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Credit: Isabel Liang

For all of the 33 varsity teams at Penn, there are only two people in the Penn Athletics marketing office responsible for attracting fans to attend sporting events: Denise Fitzpatrick and Emily Jakimowicz.

It’s Fitzpatrick and Jakimowicz’s responsibility to devise creative and innovative ways to increase the relatively low attendance at athletics events, but at a school like Penn, they have their work cut out for them. For Penn students, there are many reasons to not attend sporting events: rigorous academics, lack of school spirit, and the appeal of other events around city are just a few.

So it's up to the pair to overcome these obstacles. 

“There’s a weekly on-campus plan leading into every single game. We’re going on campus every week, whether it’s with our marketing staff or with coaches and student-athletes to interact with people and get them to go to games,” Fitzpatrick said. 

Ever seen men’s basketball coach Steve Donahue giving out pizza in Huntsman Hall? Or women’s basketball coach Mike McLaughlin handing out shirts in Houston Hall? What about senior forward AJ Brodeur offering candy on Valentine’s Day? That’s the result of work from Fitzpatrick and Jakimowicz — the two are looking to build a personal relationship with teams and the rest of the Penn community.

From an administrative standpoint, the Penn Athletics marketing team works with different on-campus organizations one-on-one to engage with the community. Fitzpatrick and Jakimowicz partner with College Houses, class boards, veteran associations, performance groups, and the Undergraduate Assembly to promote a rapport between teams and the student body.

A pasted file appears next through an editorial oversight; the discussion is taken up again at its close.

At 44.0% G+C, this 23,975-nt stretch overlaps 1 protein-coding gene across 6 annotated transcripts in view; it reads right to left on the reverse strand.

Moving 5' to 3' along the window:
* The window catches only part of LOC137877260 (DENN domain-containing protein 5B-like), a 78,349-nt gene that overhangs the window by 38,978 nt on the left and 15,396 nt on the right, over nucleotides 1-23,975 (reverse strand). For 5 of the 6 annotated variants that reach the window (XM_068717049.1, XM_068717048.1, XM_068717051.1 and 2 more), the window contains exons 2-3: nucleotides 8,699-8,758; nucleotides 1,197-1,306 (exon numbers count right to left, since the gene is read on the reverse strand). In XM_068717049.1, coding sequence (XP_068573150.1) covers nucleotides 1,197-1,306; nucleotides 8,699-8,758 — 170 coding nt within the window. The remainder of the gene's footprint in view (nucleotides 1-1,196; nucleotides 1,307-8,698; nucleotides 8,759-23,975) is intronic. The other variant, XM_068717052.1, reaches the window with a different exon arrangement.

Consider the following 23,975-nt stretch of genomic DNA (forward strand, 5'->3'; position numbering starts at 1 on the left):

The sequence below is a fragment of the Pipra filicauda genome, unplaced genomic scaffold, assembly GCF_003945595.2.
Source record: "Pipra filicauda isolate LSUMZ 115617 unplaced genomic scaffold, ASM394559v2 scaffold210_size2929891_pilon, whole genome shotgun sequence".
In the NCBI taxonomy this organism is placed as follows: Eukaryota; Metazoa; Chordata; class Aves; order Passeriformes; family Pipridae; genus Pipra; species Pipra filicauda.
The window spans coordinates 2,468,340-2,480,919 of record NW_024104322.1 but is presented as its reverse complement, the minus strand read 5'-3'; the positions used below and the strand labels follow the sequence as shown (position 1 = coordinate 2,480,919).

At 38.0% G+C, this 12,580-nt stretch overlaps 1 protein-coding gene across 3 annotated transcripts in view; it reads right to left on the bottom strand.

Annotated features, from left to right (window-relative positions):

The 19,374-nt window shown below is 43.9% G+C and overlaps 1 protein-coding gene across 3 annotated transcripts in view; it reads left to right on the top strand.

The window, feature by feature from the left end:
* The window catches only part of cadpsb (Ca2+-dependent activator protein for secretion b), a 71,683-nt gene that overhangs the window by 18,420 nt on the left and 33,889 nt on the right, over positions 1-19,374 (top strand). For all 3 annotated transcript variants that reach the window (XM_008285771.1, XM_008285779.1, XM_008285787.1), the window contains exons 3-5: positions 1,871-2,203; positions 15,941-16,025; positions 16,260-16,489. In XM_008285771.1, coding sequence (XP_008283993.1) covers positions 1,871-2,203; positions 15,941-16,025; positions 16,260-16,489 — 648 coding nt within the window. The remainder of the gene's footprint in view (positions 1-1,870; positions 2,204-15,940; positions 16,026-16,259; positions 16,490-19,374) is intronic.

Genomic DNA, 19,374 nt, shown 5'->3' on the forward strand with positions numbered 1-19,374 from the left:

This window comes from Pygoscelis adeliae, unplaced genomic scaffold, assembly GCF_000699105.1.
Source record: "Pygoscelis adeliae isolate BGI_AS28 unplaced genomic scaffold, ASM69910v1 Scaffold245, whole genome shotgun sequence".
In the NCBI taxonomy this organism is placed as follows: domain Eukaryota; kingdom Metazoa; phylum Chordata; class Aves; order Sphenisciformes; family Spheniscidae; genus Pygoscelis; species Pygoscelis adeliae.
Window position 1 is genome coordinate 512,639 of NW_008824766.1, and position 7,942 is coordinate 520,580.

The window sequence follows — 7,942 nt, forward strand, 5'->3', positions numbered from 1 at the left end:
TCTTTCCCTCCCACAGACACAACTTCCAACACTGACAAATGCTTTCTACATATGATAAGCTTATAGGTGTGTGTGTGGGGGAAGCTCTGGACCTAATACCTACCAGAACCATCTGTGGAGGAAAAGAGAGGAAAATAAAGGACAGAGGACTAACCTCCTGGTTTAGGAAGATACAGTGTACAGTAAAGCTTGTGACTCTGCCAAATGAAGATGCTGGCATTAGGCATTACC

In addition to the on-campus groups, Penn Athletics partners with a third-party rights holder, JMI Sports, to secure sponsorships from companies such as La Colombe and Coca-Cola. 

When fans attend games, Fitzpatrick and Jakimowicz want them to have the best experience possible. Of course, they cannot control the outcome of the game, but Fitzpatrick and Jakimowicz have found giveaways to be a great way to keep people engaged. 

“Once we get you in the door, it’s our responsibility to make you have fun so you want to come back, so that’s how we are approaching this. That’s our philosophy,” Fitzpatrick said.

While it is important to get students to attend games, Fitzpatrick and Jakimowicz also look to get members of the greater Philadelphia area to support the Quakers. In order to compete with other sporting events in the city, Penn Athletics offers discounted group tickets and partners with community groups, often hosting them for an event or having them perform at halftime.

However, these tactics to incentivize attendance are not uniform. While Fitzpatrick and Jakimowicz target alumni, casual fans, and students to attend men’s games, they look for groups, youth, and families for women’s games.

“For the women, we are growing the student reach. Last week, we had someone generously donate 76ers suite tickets specifically to raffle at a women’s game to get more students to attend. We are looking to take advantage of opportunities like these for the women,” Fitzpatrick said.

Similarly, attendance at competitions for some of the smaller sports can be hard to achieve. Throughout the season, Fitzpatrick and Jakimowicz meet with coaches to discuss higher attendance, looking to implement the ideas that they might have. However, not every idea is a slam dunk.

“Something I didn’t see go well was the Red and Blue Bashes. They were these pregame parties for basketball and football games, but [they] just didn’t see the attendance and traction I expected from them. What I learned was that the amount of time students are willing to give us is always what I expected it to be,” Jakimowicz said.

On the other hand, some initiatives like the National Women in Sports event have seen rapid growth throughout the years, starting with 30 community participants and now growing to over 100. 

While attendance at Penn Athletics events is relatively low compared to some other sports-crazed schools, the Quakers are still one of the leaders in the Ivy League. 

“Having more students at games changes the atmosphere," Fitzpatrick said. "It creates way more buzz and excitement. It improves the student-athlete experience, playing in an environment that’s much more motivating. Everything we’re doing ties back to the concept of having fun and supporting each other."